Punctuation_Packet-1[1] - Punctuation and Sentence Style...

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Punctuation and Sentence Style English 150 Debbie Harrison Parts of this information are taken from Modern American Usage Exercises by Debbie Harrison and Don Norton, and are used with permission from BYU Department of Independent Study.
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Punctuation Punctuation is not just a bunch of rules people came up with to annoy us. Good punctuation is actually an art, and an art worth learning since it can add meaning to what we write. Of course there are guidelines and bounds that surround each punctuation mark, but there are also choices available within these guidelines that help us as writers be more clear or add nuances of meaning. And the choices we make, whether to tug the reader along with a colon or stop the reader with a period, change how our readers understand the message we are conveying. Given that punctuation is actually part of our meaning, it makes sense to understand the boundaries of each mark. And it is easier to understand the boundaries when we study punctuation marks within the context of the functions they perform rather than only as isolated marks. There are four basic functions which punctuation marks perform: Linking Separating Enclosing Omitting Looking at the function of punctuation marks makes it easier to make the best choice. For instance, it is usually better to ask “Which linking mark will best connect these ideas together,” than to ask “What punctuation mark is right here; often there are several correct choices, but only one satisfactory choice for the intended meaning of the sentence. These functions, and the marks used to perform them, are explained on the next pages, with examples. NOTE: The following explanations are not intended to be a complete list of all the rules or ins-and-outs of all the punctuation marks. They are, however, intended to be a good beginning foundation for the boundaries of the punctuation marks. For further knowledge on the individual punctuation marks, consult a good English handbook. The chapters and pages (indicated in italics after each punctuation mark) refer to Lester Faigley’s The Brief Penguin Handbook , 2 nd edition, for more information. 2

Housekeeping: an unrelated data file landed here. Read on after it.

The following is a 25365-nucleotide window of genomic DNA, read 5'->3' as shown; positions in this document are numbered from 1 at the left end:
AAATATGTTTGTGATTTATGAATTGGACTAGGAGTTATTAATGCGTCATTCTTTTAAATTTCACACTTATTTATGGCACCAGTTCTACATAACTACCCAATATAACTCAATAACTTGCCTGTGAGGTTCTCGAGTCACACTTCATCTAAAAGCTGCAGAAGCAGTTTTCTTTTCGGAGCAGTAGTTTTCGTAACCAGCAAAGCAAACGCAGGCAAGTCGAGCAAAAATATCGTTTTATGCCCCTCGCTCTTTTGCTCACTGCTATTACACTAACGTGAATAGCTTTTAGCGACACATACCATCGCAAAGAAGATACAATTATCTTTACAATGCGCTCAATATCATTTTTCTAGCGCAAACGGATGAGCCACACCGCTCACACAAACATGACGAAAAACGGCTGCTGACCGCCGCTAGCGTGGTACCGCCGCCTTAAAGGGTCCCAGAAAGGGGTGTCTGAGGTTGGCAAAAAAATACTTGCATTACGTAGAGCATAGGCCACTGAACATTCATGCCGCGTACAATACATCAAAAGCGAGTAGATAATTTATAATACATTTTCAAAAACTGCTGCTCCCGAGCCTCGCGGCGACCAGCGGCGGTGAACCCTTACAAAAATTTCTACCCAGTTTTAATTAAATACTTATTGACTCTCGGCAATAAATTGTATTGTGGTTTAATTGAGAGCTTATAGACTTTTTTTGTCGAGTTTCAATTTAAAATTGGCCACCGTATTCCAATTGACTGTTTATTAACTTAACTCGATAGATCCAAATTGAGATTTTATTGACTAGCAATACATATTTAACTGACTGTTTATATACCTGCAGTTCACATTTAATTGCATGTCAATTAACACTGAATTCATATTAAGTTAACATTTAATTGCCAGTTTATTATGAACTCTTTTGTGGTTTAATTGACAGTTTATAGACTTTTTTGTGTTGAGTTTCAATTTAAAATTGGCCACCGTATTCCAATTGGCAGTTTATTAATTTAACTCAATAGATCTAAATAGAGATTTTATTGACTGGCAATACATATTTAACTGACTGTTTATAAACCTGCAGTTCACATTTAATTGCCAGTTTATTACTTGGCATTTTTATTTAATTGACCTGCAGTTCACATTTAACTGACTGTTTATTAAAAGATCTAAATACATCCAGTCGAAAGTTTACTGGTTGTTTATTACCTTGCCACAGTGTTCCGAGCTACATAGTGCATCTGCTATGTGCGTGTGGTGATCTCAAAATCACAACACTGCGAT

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Linking Marks The Semicolon (Ch. 39a-b, pp. 484-487) 1. Links two complete sentences that are closely related and of equal value The boys mowed and edged the lawn; the girls weeded and planted flowers. Susan cooks all the meals; Rachel does all the dishes. I love to eat out for dinner; however, I can’t afford to do it very often because it is so expensive. 2. Links word groups together when each word group already contains commas or other punctuation such that the groupings could become confusing. The officers are Mary Boyce, president; John Kelly, vice-president; Marjorie Withers, Secretary; Ken Smoot, treasurer.
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